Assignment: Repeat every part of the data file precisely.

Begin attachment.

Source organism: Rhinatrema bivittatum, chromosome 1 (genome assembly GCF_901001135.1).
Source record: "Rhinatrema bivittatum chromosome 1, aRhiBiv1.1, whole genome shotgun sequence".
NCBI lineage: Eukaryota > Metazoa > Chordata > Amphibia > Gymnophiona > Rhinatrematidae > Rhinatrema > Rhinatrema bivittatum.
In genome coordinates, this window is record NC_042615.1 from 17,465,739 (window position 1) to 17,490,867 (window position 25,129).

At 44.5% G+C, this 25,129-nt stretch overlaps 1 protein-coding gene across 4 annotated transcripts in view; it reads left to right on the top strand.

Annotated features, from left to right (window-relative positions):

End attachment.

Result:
Source organism: Rhinatrema bivittatum, chromosome 1 (genome assembly GCF_901001135.1).
Source record: "Rhinatrema bivittatum chromosome 1, aRhiBiv1.1, whole genome shotgun sequence".
NCBI lineage: Eukaryota > Metazoa > Chordata > Amphibia > Gymnophiona > Rhinatrematidae > Rhinatrema > Rhinatrema bivittatum.
In genome coordinates, this window is record NC_042615.1 from 17,465,739 (window position 1) to 17,490,867 (window position 25,129).

At 44.5% G+C, this 25,129-nt stretch overlaps 1 protein-coding gene across 4 annotated transcripts in view; it reads left to right on the top strand.

Annotated features, from left to right (window-relative positions):